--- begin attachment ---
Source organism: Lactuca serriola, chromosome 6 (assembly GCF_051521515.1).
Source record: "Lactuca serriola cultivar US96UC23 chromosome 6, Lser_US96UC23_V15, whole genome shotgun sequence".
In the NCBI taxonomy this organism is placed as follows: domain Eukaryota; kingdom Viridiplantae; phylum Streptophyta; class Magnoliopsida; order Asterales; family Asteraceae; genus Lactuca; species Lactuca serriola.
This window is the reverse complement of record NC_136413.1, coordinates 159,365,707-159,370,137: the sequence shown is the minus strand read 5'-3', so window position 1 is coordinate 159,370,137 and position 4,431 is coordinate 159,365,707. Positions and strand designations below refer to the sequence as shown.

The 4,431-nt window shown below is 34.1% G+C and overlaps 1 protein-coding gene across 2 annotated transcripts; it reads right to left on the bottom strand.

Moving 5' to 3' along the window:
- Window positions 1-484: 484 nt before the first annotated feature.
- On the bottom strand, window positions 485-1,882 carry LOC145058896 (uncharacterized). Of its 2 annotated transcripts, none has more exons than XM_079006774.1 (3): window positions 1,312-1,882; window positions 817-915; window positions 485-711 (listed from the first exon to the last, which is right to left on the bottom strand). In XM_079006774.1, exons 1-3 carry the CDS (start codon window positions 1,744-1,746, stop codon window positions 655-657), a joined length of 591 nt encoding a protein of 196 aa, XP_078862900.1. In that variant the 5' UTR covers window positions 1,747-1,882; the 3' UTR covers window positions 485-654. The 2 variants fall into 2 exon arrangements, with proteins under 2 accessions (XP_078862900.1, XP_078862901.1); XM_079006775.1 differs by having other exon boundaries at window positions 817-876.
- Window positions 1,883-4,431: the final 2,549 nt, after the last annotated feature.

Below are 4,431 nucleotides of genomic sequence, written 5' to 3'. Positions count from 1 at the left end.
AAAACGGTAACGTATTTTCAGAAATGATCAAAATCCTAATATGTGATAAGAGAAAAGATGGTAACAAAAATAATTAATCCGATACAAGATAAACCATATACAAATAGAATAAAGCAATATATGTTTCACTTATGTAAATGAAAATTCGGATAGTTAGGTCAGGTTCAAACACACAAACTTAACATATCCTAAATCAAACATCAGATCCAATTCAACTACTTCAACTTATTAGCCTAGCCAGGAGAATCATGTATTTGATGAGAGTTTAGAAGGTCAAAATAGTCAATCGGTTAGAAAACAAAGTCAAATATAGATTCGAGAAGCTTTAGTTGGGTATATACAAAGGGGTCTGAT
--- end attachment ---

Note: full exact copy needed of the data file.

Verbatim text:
Source organism: Lactuca serriola, chromosome 6 (assembly GCF_051521515.1).
Source record: "Lactuca serriola cultivar US96UC23 chromosome 6, Lser_US96UC23_V15, whole genome shotgun sequence".
In the NCBI taxonomy this organism is placed as follows: domain Eukaryota; kingdom Viridiplantae; phylum Streptophyta; class Magnoliopsida; order Asterales; family Asteraceae; genus Lactuca; species Lactuca serriola.
This window is the reverse complement of record NC_136413.1, coordinates 159,365,707-159,370,137: the sequence shown is the minus strand read 5'-3', so window position 1 is coordinate 159,370,137 and position 4,431 is coordinate 159,365,707. Positions and strand designations below refer to the sequence as shown.

The 4,431-nt window shown below is 34.1% G+C and overlaps 1 protein-coding gene across 2 annotated transcripts; it reads right to left on the bottom strand.

Moving 5' to 3' along the window:
- Window positions 1-484: 484 nt before the first annotated feature.
- On the bottom strand, window positions 485-1,882 carry LOC145058896 (uncharacterized). Of its 2 annotated transcripts, none has more exons than XM_079006774.1 (3): window positions 1,312-1,882; window positions 817-915; window positions 485-711 (listed from the first exon to the last, which is right to left on the bottom strand). In XM_079006774.1, exons 1-3 carry the CDS (start codon window positions 1,744-1,746, stop codon window positions 655-657), a joined length of 591 nt encoding a protein of 196 aa, XP_078862900.1. In that variant the 5' UTR covers window positions 1,747-1,882; the 3' UTR covers window positions 485-654. The 2 variants fall into 2 exon arrangements, with proteins under 2 accessions (XP_078862900.1, XP_078862901.1); XM_079006775.1 differs by having other exon boundaries at window positions 817-876.
- Window positions 1,883-4,431: the final 2,549 nt, after the last annotated feature.

Below are 4,431 nucleotides of genomic sequence, written 5' to 3'. Positions count from 1 at the left end.
AAAACGGTAACGTATTTTCAGAAATGATCAAAATCCTAATATGTGATAAGAGAAAAGATGGTAACAAAAATAATTAATCCGATACAAGATAAACCATATACAAATAGAATAAAGCAATATATGTTTCACTTATGTAAATGAAAATTCGGATAGTTAGGTCAGGTTCAAACACACAAACTTAACATATCCTAAATCAAACATCAGATCCAATTCAACTACTTCAACTTATTAGCCTAGCCAGGAGAATCATGTATTTGATGAGAGTTTAGAAGGTCAAAATAGTCAATCGGTTAGAAAACAAAGTCAAATATAGATTCGAGAAGCTTTAGTTGGGTATATACAAAGGGGTCTGAT